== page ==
10/24 -- 10/25/2020
Because of its distinctive geological features, Pinnacles was set aside as a national monument in 1908 and was proclaimed national park since 2013. The park's namesakes are the eroded leftovers of the western half of an extinct volcano that has moved 200 miles (320 km) from its original location on the San Andreas Fault to the southeast. Massive monoliths, sheer-walled canyons, and boulder-covered caves define millions of years of erosion, faulting, and tectonic plate movement. The national park is divided by the rock formations into East and West Divisions, connected only by foot trails.
Our last trip to the Pinnacles (East) was more than 10 years ago (in 2009) when it was still in national monument status. We chose to go to the western part of the park this time to explore the high peaks and canyons. With less than 2 hours of driving, Pinnacles National Park is a nice weekend retreat especially during this COVID-19 pandemic time.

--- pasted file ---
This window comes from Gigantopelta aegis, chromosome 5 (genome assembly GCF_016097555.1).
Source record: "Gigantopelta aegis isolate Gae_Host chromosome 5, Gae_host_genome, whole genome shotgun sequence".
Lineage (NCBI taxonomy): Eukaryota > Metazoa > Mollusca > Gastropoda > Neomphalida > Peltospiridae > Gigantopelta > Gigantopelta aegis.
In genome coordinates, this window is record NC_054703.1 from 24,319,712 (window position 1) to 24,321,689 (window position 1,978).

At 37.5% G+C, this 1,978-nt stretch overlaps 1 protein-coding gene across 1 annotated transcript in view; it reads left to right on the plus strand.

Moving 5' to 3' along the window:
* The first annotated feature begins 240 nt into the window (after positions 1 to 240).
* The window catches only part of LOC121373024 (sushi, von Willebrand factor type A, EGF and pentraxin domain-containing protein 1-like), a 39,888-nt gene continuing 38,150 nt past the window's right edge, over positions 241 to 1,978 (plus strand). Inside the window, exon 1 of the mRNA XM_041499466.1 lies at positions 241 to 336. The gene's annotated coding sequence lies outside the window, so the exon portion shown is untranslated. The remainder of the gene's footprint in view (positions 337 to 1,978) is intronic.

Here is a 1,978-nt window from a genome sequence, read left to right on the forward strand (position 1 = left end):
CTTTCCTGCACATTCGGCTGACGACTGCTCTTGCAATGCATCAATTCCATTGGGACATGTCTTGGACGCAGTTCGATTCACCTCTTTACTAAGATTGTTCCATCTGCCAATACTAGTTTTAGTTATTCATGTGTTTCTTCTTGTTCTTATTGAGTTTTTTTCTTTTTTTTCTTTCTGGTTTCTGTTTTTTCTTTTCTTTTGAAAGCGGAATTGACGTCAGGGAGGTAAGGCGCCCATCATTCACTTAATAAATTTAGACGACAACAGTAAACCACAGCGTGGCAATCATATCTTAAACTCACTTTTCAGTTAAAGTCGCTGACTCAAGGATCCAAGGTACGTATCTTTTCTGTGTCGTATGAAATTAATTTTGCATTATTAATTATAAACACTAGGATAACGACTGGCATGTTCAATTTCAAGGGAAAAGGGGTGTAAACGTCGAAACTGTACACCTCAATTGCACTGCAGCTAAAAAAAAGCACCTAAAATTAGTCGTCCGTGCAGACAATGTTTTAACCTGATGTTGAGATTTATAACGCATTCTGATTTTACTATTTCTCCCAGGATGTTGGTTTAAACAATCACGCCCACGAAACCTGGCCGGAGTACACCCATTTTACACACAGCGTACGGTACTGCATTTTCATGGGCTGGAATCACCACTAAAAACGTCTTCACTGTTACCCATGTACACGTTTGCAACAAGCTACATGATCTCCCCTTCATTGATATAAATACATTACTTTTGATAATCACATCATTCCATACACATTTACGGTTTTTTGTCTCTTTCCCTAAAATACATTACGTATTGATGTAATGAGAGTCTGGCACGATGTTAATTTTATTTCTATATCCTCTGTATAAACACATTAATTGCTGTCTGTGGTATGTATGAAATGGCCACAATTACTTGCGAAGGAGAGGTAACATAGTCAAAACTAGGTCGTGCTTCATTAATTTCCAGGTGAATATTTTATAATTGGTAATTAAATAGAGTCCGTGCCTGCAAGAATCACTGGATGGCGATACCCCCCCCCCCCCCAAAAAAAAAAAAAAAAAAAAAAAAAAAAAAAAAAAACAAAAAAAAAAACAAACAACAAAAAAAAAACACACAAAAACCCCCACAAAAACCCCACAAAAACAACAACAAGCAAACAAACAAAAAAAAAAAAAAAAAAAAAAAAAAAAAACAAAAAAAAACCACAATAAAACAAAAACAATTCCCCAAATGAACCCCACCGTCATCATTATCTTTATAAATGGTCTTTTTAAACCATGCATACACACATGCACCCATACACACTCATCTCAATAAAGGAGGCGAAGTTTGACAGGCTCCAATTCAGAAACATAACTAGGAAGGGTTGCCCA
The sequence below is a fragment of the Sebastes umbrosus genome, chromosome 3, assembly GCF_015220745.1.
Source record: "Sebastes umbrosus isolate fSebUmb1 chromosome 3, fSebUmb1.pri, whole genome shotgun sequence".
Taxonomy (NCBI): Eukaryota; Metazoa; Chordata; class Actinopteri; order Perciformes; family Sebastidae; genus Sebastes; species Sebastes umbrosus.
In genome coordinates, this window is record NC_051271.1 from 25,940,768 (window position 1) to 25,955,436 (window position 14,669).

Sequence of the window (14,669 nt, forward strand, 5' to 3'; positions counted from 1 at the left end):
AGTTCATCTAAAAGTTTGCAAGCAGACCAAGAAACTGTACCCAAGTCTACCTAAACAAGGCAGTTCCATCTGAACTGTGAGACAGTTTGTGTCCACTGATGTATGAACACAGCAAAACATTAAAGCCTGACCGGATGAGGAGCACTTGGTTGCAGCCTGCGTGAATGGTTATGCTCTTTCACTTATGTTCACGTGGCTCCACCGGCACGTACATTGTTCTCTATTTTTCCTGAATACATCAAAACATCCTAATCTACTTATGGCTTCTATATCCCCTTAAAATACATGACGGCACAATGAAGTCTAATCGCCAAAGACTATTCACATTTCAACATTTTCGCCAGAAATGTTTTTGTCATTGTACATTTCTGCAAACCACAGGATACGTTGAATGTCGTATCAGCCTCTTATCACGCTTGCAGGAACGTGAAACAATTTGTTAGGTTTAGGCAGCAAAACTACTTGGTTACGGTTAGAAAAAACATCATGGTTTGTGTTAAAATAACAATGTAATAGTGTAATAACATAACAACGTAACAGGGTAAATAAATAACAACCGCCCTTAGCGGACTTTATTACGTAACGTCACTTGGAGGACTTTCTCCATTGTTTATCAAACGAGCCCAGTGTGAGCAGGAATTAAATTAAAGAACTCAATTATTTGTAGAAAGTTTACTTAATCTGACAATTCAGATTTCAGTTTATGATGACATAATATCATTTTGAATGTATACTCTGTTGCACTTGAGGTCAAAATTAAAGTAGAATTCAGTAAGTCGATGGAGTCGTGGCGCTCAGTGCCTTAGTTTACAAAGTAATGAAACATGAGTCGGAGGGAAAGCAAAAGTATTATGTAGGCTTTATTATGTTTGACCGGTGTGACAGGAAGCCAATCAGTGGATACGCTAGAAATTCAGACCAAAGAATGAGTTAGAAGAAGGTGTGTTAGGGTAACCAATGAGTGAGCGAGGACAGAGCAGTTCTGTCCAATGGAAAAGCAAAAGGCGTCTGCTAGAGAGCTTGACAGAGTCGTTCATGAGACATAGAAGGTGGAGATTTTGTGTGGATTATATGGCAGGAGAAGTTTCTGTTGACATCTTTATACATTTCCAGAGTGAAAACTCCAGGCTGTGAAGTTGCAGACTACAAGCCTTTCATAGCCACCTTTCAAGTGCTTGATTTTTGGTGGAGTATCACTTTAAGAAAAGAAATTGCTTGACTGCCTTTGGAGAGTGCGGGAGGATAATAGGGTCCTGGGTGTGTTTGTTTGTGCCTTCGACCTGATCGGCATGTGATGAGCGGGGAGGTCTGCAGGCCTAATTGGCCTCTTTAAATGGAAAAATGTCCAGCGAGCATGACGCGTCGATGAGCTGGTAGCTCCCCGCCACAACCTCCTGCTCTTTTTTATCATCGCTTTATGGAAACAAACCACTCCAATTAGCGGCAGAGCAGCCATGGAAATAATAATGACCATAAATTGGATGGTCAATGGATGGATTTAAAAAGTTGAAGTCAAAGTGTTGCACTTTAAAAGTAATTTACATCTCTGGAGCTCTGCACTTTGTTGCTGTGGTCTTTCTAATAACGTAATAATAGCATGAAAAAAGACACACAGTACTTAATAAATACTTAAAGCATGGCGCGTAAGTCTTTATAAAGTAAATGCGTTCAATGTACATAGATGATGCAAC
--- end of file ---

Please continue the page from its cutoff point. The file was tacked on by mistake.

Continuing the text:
It looks daunting for those almost vertical stairs
carved into the rocks in the "Steep and Narrow" section, but it is actually
easier than it looks.
Although we could not fully explore the west side of Pinnacles this time because of the cave closure due to COVID-19, it was still a nice short weekend retreat for us to get out and visit this little nature gem, the newest national park in California. Instead of having long trips to far away locations, we may start to have more short trips to enjoy our nearby attractions in the Bay Area.
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